When Latino Pulse plays Festival International de Louisiane next week, the salsa band will be the largest local group with an international lineup to take the stage.
Now in its 33rd year, Festival, as it is known, brings the world to downtown Lafayette on Wednesday, April 24, through Sunday, April 28, showcasing music, food, art, crafts and more.
International musicians, such as the Ivory Coast’s Dobet Gnahore, Haiti’s Moonlight Benjamin, Cuba’s El Septeto Santiaguero and Niger’s Mdou Moctar, are scheduled to perform along with a few groups from closer to home, like Robert Randolph and the Family Band, New Orleans' Tank and the Bangas and Keith Frank & The Soileau Zydeco Band.
Latino Pulse isn't the first local band with an international flair to play Festival (Tonomono, a four-piece, performed last year), but with a dozen musicians in tow, it will be the largest to date.
The band consists of Guillermo Rojas (Colombia) on timbales; Jimmy Louis-Marie (Martinique), bass; José Sanchez (Cuba), bongo and hand bell; Thanh-Mai Ngo (France), keyboard; Noel Macane (Cuba), vocals; Patricia Figueroa (Mexico), vocals; Cory Murray (U.S.) and Ethan Farnsworth (U.S.), trumpets; Troy Breaux (U.S.), percussion; Trent Gaspard (U.S.), trombone; Hunter Hebert (U.S.), tenor sax; and Blake Meynig (U.S.), alto sax.
Latino Pulse will start at noon Sunday, April 28, on Scene Fais Do Do.
“I’m excited,” said Lisa Stafford, Festival programming director. “There’s definitely a buzz about them and I’m excited to see them play on a big stage, too.”
In the year or so since coming together, the band has performed at Lafayette venues and at last year’s Sterling Grove Festival and the Latin Music Festival. And now, Festival International.
“So it’s only a year, so it’s amazing for us to be in the Festival International this year,” Ngo said.
The band’s motto is “Salsa without Boundaries” and therefore, “we play mainly salsa, which is a music that comes from, of course, Africa and Cuba,” Ngo said.
“There are different kinds of salsa — from Colombia, Venezuela, other Latin countries,” she added. “We play covers from the maestros of 'Salsa Dura,' but also original songs written and/or arranged by Guillermo, Jimmy and Noel.”
Salsa Dura, translated into English, means hardcore salsa.
“It comes from the golden age — well, for me because it’s the kind of salsa that I really like — it’s the golden age of salsa with old arrangements by known musicians and singers, like Celia Cruz," Ngo said.
Ngo was born in Paris and has Vietnamese and Chinese backgrounds. Her salsa connection began with the film “Buena Vista Social Club” when she was 14 years old.
“I went to see it and fell in love with the music," she said. "And the same year, my mother took me to Cuba for vacation. So, there I started to learn how to dance and since then, I’ve been (salsa) dancing.” Taking up the music came later.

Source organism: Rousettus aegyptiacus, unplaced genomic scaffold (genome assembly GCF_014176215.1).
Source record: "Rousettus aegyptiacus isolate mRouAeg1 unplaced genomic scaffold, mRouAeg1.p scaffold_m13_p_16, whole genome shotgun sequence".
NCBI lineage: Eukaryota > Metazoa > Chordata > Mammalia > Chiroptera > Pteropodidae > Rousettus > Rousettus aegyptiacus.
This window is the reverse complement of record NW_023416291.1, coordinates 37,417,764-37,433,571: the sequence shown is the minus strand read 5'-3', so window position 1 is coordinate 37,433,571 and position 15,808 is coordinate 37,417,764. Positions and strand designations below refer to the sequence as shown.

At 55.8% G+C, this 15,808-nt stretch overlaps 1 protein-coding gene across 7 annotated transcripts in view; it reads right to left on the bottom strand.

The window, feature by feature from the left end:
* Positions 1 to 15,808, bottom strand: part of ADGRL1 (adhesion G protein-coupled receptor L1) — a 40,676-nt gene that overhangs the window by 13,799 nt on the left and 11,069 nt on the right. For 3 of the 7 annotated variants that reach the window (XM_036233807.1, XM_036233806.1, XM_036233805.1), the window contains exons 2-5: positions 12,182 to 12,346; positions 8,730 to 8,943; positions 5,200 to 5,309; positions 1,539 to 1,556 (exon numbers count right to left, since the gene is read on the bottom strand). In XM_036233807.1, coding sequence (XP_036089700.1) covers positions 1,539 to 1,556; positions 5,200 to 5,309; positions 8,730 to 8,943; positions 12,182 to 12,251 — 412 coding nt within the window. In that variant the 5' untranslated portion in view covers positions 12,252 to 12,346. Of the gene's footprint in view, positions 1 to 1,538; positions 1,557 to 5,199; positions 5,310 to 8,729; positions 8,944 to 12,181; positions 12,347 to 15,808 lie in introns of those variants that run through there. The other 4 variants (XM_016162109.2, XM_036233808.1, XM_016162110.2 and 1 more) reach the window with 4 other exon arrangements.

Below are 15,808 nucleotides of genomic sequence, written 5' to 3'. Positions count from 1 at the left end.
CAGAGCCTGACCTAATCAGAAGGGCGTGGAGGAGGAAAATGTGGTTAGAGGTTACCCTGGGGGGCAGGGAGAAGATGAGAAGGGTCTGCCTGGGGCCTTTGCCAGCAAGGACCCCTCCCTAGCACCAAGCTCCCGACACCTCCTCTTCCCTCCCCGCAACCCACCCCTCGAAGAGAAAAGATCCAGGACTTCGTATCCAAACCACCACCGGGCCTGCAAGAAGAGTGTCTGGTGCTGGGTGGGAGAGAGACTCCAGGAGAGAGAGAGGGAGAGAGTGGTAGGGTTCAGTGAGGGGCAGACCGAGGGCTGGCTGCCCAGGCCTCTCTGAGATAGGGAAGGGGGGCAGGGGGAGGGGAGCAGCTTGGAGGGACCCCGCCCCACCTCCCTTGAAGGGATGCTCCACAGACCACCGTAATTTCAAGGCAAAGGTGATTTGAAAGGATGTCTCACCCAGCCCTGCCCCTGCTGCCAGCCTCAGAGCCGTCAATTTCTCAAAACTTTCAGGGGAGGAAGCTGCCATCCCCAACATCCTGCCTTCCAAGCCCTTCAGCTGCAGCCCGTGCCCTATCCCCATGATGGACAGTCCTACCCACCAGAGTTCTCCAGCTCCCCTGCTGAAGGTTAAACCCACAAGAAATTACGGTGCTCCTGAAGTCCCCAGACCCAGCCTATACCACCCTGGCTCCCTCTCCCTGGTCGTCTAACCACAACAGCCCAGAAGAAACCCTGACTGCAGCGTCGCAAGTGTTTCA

Ngo's musical background is in classical piano, "but I didn’t think about playing salsa,” she said. “When I was like 25, or something like that, I was like, ‘Oh, maybe I should try’ even if it was really difficult and really far from classical music. But I found a workshop in Paris and I started to learn.”
Ngo and her husband arrived in Lafayette in September 2016 and sought salsa musicians.
Ngo said she was told, “‘you’ll see in Louisiana, in Lafayette, there are a lot of musicians. You will find people.’ ” But as it happened, the genre was not a part of those musicians' set lists.
Then, Rick Michot — who, when he’s away from the bench and Les Freres Michot, also strums guitar and sings at a local Mexican restaurant — pointed her in the direction of José Sanchez.
The idea to play salsa took root and the deck at Sanchez’s convenience store and restaurant Pepin’s was a great place to jam and practice.
In his 40 years in Acadiana, Sanchez has performed zydeco (he won a 2011 Grammy while playing with Chubby Carrier and the Bayou Swamp Band), reggae, blues and rock, “but this is the first time that I actually belong in a Latin band playing the music of my country.”
Jimmy Louis-Marie figured it was just a matter of time before a Latin music band took hold in Louisiana and his reasoning is “Absolutely something simple,” he said. “In Louisiana, anything’s possible. Everything is possible. Look at me. I’m from Martinique, I’m a music teacher for French immersion students in Louisiana.
“At the same time, Festival International — it’s name is ‘International’ — that means each year they have many, many, many bands from everywhere around the world,” Louis-Marie continued. “Louisiana is an international place. So, we said, ‘Ok. It’s possible to do it.’”
Festival International de Louisiane
Wednesday, April 24, through Sunday, April 28